Where Should BT, Orange, and Vodafone Host Their Voice and Data Workloads?

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4Q 2022 | IN-6752

There are three domains to consider for BT, Orange, and Vodafone to assess the (functional) practicality of the public cloud. There is Subscriber Data Management (SDM), IP Multimedia System (IMS) for voice and media, and packet core for data. Different from enterprise workloads, IMS and packet core workloads are latency-sensitive, jitter-sensitive, and demand high packet rate throughput, so CSPs need to optimize for performance. That, for the time being, may be easier achieved with owned and proprietary on-premises Data Centers (DCs).

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A Mix of Public and Telco Cloud


Anecdotal evidence indicates that up to 30% of enterprise workloads are hosted on Hyperscale Cloud Providers’ (HCPs) infrastructure. Increasingly, Communication Service Providers (CSPs) are migrating their workloads off private Data Centers (DCs) into the public cloud (see AN-5399). For example, based on ABI Research’s general research on the cloud, we observe that 10% to 15% of telco workloads have already migrated to the public cloud—Amazon Web Services (AWS), Google Cloud Platform (GCP), and Microsoft Azure. Approximately 79% is estimated to be hosted on-premises in private DCs; 4% of the workload is hosted on dedicated public cloud infrastructure on telcos’ premises (e.g., AWS Outposts, Azure Stack, and Google Anthos); and 2% is managed by a third party like Accenture or IBM. Partnerships between CSPs and HCPs are proliferating apace and examples abound. In addition to AT&T and Verizon (see IN-6296), Orange recently announced a partnership with GCP to modernize its Information Technology (IT) infrastructure.

A proprietary telco cloud is a complementary hosting environment, as recently evaluated in ABI Research’s body of market intelligence work for cloud infrastructure (PT-2637). Traditionally, for CSPs, there has been a clean interface between designing telco cloud components and public cloud subsystems. Purpose-built for the stringent requirements and regulatory frameworks that characterize telcos, the telco cloud hosts workloads separately from the public cloud. That is because telco and Network Functions Virtualization (NFV) workloads, unlike enterprise workloads, tend to be any combination of latency-sensitive, jitter-sensitive, and demanding a high packet rate throughput. Given HCPs’ traction in the ecosystem, this is changing. This account focuses on CSPs. More specifically, will success for BT, Orange, and Vodafone be built around hosting user- and control-plane Network Functions (NFs) in a proprietary, on-premises DC, or should they “outsource” that to a partner like AWS, GCP, or Azure?

Hosting for User Plane and Control Plane Workloads


There are three domains to consider for BT and Vodafone to assess the (functional) practicality of the public cloud. There is Subscriber Data Management (SDM), IP Multimedia System (IMS) for voice and media, and packet core for data. Different from enterprise workloads, IMS and packet core (data plane, control plane, and signal processing) are latency-sensitive, jitter-sensitive, and demand high packet rate throughput. The data plane carries user traffic and media streams. They are characterized by a high Input/Output (I/O) processing, have high packet throughput, and are latency-sensitive. Intensive I/O operations are offloaded to the Operating System (OS), and they interface with external bare metal. But with public cloud, CSPs have no access to underlying bare metal. So, it may be a challenge to obtain as much hardware “horsepower” as possible. For the user plane, rather than decoupling NFs from hardware, a dedicated full-stack implementation may be the optimal choice to achieve throughput and latency performance. Here, NFs and hardware come from the same vendor; for example, China Mobile, China Telecom, and China Unicom have all opted for a dedicated user plane. Signaling processing is also latency-sensitive, so it can benefit from tuning at bare metal level, too.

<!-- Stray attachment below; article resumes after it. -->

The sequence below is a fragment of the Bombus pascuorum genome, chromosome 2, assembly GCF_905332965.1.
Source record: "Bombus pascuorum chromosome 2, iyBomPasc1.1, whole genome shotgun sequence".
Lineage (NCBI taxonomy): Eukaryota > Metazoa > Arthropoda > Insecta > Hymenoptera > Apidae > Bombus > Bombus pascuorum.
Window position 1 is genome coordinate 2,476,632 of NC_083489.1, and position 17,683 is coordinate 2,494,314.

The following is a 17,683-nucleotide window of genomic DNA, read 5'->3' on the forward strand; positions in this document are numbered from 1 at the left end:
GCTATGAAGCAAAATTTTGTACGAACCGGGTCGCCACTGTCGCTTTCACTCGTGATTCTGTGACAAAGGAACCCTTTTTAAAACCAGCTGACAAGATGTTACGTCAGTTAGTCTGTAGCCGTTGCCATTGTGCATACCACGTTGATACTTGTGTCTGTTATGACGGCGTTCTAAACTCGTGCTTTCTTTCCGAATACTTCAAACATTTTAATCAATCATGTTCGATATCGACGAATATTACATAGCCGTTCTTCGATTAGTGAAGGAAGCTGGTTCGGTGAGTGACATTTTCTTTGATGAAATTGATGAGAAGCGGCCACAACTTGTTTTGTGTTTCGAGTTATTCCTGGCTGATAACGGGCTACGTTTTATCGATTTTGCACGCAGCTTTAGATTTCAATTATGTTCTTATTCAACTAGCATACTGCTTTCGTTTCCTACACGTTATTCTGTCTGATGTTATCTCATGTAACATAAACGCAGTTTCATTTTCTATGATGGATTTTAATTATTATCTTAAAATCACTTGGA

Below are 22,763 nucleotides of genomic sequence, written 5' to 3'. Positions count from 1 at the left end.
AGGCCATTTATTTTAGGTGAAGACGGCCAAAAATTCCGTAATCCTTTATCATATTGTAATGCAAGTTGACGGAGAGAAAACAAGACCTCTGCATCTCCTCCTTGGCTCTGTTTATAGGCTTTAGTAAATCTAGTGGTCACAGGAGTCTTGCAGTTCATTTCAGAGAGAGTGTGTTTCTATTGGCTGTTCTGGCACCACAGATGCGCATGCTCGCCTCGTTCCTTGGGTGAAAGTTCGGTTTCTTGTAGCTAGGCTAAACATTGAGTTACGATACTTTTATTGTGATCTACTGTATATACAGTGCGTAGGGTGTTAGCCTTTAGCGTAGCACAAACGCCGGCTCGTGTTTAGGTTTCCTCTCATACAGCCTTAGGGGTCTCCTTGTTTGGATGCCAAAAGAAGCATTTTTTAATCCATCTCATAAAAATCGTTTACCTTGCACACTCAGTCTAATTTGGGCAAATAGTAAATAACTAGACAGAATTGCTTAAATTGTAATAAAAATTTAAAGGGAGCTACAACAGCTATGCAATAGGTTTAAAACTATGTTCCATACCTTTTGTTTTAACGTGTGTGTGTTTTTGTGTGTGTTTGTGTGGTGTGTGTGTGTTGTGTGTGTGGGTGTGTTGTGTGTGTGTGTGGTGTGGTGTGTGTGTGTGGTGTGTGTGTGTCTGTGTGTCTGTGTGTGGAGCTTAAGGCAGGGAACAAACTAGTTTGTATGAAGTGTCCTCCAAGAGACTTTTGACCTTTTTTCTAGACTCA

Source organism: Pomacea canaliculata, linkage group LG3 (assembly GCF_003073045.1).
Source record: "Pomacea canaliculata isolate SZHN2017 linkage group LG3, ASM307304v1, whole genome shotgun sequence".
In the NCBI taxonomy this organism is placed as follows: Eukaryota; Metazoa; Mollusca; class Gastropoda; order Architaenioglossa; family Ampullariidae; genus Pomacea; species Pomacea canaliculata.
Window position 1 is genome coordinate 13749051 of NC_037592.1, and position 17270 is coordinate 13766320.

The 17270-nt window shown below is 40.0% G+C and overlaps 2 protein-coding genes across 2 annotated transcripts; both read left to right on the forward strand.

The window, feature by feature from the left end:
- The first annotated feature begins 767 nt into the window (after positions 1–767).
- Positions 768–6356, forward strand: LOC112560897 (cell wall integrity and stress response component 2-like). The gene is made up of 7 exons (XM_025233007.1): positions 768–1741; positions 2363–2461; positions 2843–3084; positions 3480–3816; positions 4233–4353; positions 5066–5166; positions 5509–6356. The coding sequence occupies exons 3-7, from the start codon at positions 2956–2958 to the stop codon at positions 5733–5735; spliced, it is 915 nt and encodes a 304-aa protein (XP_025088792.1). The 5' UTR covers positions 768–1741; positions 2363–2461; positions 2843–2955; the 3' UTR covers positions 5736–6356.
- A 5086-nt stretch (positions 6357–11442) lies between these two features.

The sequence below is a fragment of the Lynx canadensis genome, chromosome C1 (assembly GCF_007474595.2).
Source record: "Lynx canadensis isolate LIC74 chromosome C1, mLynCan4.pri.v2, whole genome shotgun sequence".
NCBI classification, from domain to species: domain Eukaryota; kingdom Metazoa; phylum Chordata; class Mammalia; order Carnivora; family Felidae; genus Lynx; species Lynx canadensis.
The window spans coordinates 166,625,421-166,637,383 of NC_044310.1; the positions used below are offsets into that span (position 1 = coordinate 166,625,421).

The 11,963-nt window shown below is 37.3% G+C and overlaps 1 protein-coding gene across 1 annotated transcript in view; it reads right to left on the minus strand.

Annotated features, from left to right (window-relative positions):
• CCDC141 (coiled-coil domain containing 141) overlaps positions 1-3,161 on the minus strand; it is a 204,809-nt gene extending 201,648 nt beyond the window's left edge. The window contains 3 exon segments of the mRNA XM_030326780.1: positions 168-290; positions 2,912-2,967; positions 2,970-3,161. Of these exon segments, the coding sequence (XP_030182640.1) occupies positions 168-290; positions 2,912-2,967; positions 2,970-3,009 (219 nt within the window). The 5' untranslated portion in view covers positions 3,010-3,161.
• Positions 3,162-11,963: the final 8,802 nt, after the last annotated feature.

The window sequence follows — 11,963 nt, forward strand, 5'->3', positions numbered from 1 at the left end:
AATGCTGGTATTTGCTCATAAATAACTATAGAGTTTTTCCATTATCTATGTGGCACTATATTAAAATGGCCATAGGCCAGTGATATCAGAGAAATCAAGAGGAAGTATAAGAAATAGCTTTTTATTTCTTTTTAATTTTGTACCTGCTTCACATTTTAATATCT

On the contrary, control plane workloads are less intensive in I/O processing and transactions per second. Performance for control plane is not as stringent, so they can be adequately supported using “out of the box” public cloud configurations. Whether it is data plane, voice signaling, or control plane workloads, broadly speaking, telco services entail forwarding high amounts of data with low latency. Except for deep packet inspection, forwarding centers around Layer 2 (Ethernet, Multiprotocol Label Switching (MPLS), Media Access Control (MAC) addresses) or Layer 3 headers (IP forwarding). That is a key point to make because virtualization technologies that HCPs use (Xen, KVM) are not conducive to Layer 2 networking. Xen, KVM, and other hypervisors automatically generate a random MAC address for each virtual network interface at creation. Again, the importance of access to bare metal comes to the fore, but this time from a different angle—that of the creation of network services, sending/receiving Layer 2/Layer 3 payloads to/from peers. Examples include Ethernet frames, IP packets and MPLS frames spanning a distributed, multi-site geographical footprint.